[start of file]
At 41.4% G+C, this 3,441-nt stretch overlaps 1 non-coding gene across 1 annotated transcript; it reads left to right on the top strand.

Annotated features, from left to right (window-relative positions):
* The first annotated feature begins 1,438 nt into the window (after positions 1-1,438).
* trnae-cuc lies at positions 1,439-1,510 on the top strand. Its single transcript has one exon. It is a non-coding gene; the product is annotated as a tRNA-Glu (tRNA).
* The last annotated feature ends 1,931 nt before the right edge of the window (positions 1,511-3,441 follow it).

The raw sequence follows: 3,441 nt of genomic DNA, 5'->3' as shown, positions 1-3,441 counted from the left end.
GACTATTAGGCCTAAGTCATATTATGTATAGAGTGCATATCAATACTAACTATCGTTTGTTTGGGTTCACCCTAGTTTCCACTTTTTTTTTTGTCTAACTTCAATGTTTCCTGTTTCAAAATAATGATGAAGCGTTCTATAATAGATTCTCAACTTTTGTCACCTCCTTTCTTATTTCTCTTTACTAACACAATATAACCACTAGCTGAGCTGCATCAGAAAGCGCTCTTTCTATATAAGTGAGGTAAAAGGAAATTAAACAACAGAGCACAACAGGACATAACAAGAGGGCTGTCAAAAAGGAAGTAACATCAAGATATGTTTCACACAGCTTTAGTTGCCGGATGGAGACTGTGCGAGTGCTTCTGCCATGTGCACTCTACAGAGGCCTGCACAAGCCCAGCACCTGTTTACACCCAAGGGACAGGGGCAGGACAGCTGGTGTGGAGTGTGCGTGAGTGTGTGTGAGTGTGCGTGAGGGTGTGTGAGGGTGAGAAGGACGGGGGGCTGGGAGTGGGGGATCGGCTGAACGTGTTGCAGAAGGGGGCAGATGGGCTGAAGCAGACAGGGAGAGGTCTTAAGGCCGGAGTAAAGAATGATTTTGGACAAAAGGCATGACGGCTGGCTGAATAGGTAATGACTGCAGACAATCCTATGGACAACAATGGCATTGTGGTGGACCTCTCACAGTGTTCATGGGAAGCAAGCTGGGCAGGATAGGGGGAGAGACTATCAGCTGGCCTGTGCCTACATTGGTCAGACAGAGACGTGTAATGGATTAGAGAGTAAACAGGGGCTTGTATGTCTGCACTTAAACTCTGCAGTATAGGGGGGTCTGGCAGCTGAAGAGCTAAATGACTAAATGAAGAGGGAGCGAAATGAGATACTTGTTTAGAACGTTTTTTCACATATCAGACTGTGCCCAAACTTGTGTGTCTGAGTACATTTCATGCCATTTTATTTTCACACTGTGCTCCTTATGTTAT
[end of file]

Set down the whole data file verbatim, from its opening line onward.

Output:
At 41.4% G+C, this 3,441-nt stretch overlaps 1 non-coding gene across 1 annotated transcript; it reads left to right on the top strand.

Annotated features, from left to right (window-relative positions):
* The first annotated feature begins 1,438 nt into the window (after positions 1-1,438).
* trnae-cuc lies at positions 1,439-1,510 on the top strand. Its single transcript has one exon. It is a non-coding gene; the product is annotated as a tRNA-Glu (tRNA).
* The last annotated feature ends 1,931 nt before the right edge of the window (positions 1,511-3,441 follow it).

The raw sequence follows: 3,441 nt of genomic DNA, 5'->3' as shown, positions 1-3,441 counted from the left end.
GACTATTAGGCCTAAGTCATATTATGTATAGAGTGCATATCAATACTAACTATCGTTTGTTTGGGTTCACCCTAGTTTCCACTTTTTTTTTTGTCTAACTTCAATGTTTCCTGTTTCAAAATAATGATGAAGCGTTCTATAATAGATTCTCAACTTTTGTCACCTCCTTTCTTATTTCTCTTTACTAACACAATATAACCACTAGCTGAGCTGCATCAGAAAGCGCTCTTTCTATATAAGTGAGGTAAAAGGAAATTAAACAACAGAGCACAACAGGACATAACAAGAGGGCTGTCAAAAAGGAAGTAACATCAAGATATGTTTCACACAGCTTTAGTTGCCGGATGGAGACTGTGCGAGTGCTTCTGCCATGTGCACTCTACAGAGGCCTGCACAAGCCCAGCACCTGTTTACACCCAAGGGACAGGGGCAGGACAGCTGGTGTGGAGTGTGCGTGAGTGTGTGTGAGTGTGCGTGAGGGTGTGTGAGGGTGAGAAGGACGGGGGGCTGGGAGTGGGGGATCGGCTGAACGTGTTGCAGAAGGGGGCAGATGGGCTGAAGCAGACAGGGAGAGGTCTTAAGGCCGGAGTAAAGAATGATTTTGGACAAAAGGCATGACGGCTGGCTGAATAGGTAATGACTGCAGACAATCCTATGGACAACAATGGCATTGTGGTGGACCTCTCACAGTGTTCATGGGAAGCAAGCTGGGCAGGATAGGGGGAGAGACTATCAGCTGGCCTGTGCCTACATTGGTCAGACAGAGACGTGTAATGGATTAGAGAGTAAACAGGGGCTTGTATGTCTGCACTTAAACTCTGCAGTATAGGGGGGTCTGGCAGCTGAAGAGCTAAATGACTAAATGAAGAGGGAGCGAAATGAGATACTTGTTTAGAACGTTTTTTCACATATCAGACTGTGCCCAAACTTGTGTGTCTGAGTACATTTCATGCCATTTTATTTTCACACTGTGCTCCTTATGTTAT